A MULTI-million pound deal has been agreed by the Bletchley Park Trust to save some of the site’s historic structures from falling into further disrepair - but they aren’t stopping there.
Co-inciding with the centenary of codebreaker Alan Turing’s birth last Saturday, the Trust announced they had completed a £7.4 million funding package to save derelict huts 3 and 6 and to develop a new visitors centre and exhibition space in Block C.
But as work begins, the Trust will immediately embark on a new fundraising campaign, expected to be in the order of £15 million, for the next phase of its masterplan to transform Bletchley Park into a world-class heritage and education centre.
Last September, the Trust announced it needed to raise £2.4 million in order to gain access to a £5 million purse put up by the Heritage Lottery Fund - a feat they announced on Wednesday, along with the ‘permission to start’ order from the Lottery to break ground on the hut redevelopment. Work is expected to get under way in autumn.
Iain Standen, CEO of Bletchley Park Trust said he was delighted to have met the target to unlock the Heritage Lottery money before it was too late.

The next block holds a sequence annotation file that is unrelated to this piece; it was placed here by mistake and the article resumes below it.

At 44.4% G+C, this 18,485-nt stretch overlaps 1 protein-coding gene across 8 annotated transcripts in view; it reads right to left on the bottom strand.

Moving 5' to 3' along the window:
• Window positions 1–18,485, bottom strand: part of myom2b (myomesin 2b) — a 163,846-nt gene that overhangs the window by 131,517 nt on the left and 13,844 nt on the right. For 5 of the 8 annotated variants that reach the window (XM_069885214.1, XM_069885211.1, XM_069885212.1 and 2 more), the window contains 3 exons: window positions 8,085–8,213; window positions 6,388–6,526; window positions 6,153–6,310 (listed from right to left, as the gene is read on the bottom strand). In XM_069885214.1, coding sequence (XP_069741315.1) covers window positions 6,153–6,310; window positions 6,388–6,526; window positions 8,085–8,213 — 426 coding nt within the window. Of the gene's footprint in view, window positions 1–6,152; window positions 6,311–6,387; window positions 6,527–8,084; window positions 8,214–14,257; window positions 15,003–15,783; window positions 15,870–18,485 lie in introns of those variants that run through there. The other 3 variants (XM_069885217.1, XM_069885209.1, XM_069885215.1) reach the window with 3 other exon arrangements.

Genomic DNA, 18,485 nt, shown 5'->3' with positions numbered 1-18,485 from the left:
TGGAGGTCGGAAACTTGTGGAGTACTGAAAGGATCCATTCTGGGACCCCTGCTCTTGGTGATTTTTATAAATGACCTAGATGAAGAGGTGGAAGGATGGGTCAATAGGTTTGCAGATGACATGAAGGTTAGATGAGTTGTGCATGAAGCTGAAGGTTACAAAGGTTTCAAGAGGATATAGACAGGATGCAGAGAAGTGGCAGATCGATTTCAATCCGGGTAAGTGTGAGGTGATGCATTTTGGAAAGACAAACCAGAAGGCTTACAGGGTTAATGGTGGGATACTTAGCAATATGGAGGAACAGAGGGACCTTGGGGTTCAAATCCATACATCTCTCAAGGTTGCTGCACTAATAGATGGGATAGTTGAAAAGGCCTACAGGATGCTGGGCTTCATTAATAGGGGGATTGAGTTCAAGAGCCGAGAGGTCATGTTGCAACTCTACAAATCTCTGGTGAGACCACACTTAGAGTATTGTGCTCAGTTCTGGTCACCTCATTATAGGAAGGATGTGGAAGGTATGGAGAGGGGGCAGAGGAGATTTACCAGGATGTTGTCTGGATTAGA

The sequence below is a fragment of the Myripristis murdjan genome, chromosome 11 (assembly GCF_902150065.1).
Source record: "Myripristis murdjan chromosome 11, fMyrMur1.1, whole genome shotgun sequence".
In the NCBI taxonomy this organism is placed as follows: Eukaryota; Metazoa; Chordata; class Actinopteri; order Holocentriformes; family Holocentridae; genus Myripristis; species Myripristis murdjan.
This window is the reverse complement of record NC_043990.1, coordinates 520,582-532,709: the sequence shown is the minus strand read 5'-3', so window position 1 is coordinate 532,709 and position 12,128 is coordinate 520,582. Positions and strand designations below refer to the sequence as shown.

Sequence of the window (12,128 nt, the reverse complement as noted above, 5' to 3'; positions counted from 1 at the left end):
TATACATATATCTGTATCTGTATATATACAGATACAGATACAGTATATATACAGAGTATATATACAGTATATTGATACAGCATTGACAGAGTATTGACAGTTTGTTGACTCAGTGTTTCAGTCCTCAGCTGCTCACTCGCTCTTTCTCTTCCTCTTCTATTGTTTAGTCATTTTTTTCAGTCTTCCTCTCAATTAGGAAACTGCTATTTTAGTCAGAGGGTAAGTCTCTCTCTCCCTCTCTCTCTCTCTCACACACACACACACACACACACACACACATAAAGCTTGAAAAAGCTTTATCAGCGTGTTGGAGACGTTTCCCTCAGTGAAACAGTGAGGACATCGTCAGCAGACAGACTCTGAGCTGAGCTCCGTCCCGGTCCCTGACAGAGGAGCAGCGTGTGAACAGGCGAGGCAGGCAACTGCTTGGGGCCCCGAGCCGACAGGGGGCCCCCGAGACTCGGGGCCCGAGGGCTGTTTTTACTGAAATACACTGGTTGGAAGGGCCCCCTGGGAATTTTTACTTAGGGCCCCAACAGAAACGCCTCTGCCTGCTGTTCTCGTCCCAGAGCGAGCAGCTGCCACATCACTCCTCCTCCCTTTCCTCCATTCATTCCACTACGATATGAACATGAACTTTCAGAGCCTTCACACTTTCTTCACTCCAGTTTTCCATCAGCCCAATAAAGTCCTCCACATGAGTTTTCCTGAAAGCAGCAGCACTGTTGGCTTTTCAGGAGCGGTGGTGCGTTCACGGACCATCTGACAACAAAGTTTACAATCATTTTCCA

He said: “This is an exciting and unparalleled milestone in the 20 year history of the work of the Bletchley Park Trust, allowing us to start the work of preserving this site for future generation and in permanent tribute to the extraordinary men and women who worked here during WW2.
“Raising theses funds has not only been a race against time to save the Huts from becoming derelict, but also has been imperative in order to create essential capacity and an improved experience for our ever-rising numbers of visitors.
“We are enormously grateful for the generosity of the Heritage Lottery Fund and other donors for enabling us to start making this vision a reality.”